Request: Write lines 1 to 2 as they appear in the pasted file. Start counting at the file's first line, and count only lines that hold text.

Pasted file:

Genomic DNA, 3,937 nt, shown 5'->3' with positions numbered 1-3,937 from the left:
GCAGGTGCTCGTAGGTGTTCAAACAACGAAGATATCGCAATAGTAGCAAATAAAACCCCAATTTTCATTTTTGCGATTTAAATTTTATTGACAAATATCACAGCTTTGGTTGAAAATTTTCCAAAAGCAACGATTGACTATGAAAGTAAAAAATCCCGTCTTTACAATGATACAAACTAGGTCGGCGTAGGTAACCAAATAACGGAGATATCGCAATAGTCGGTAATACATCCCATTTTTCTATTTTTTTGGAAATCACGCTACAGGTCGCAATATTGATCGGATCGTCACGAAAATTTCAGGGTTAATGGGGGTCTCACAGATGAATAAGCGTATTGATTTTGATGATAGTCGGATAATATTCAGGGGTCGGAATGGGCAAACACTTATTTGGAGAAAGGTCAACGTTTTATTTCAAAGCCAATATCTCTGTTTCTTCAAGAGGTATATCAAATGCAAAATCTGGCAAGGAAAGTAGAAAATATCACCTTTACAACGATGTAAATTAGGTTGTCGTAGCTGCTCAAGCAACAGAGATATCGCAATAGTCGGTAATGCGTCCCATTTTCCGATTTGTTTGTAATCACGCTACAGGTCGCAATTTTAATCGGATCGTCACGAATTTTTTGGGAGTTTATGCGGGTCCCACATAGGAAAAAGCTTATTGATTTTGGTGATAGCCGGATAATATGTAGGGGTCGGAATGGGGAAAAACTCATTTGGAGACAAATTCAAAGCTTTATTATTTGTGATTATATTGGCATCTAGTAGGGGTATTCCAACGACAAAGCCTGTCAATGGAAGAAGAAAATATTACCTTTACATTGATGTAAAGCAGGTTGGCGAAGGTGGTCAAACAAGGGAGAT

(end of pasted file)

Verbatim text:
Genomic DNA, 3,937 nt, shown 5'->3' with positions numbered 1-3,937 from the left:
GCAGGTGCTCGTAGGTGTTCAAACAACGAAGATATCGCAATAGTAGCAAATAAAACCCCAATTTTCATTTTTGCGATTTAAATTTTATTGACAAATATCACAGCTTTGGTTGAAAATTTTCCAAAAGCAACGATTGACTATGAAAGTAAAAAATCCCGTCTTTACAATGATACAAACTAGGTCGGCGTAGGTAACCAAATAACGGAGATATCGCAATAGTCGGTAATACATCCCATTTTTCTATTTTTTTGGAAATCACGCTACAGGTCGCAATATTGATCGGATCGTCACGAAAATTTCAGGGTTAATGGGGGTCTCACAGATGAATAAGCGTATTGATTTTGATGATAGTCGGATAATATTCAGGGGTCGGAATGGGCAAACACTTATTTGGAGAAAGGTCAACGTTTTATTTCAAAGCCAATATCTCTGTTTCTTCAAGAGGTATATCAAATGCAAAATCTGGCAAGGAAAGTAGAAAATATCACCTTTACAACGATGTAAATTAGGTTGTCGTAGCTGCTCAAGCAACAGAGATATCGCAATAGTCGGTAATGCGTCCCATTTTCCGATTTGTTTGTAATCACGCTACAGGTCGCAATTTTAATCGGATCGTCACGAATTTTTTGGGAGTTTATGCGGGTCCCACATAGGAAAAAGCTTATTGATTTTGGTGATAGCCGGATAATATGTAGGGGTCGGAATGGGGAAAAACTCATTTGGAGACAAATTCAAAGCTTTATTATTTGTGATTATATTGGCATCTAGTAGGGGTATTCCAACGACAAAGCCTGTCAATGGAAGAAGAAAATATTACCTTTACATTGATGTAAAGCAGGTTGGCGAAGGTGGTCAAACAAGGGAGAT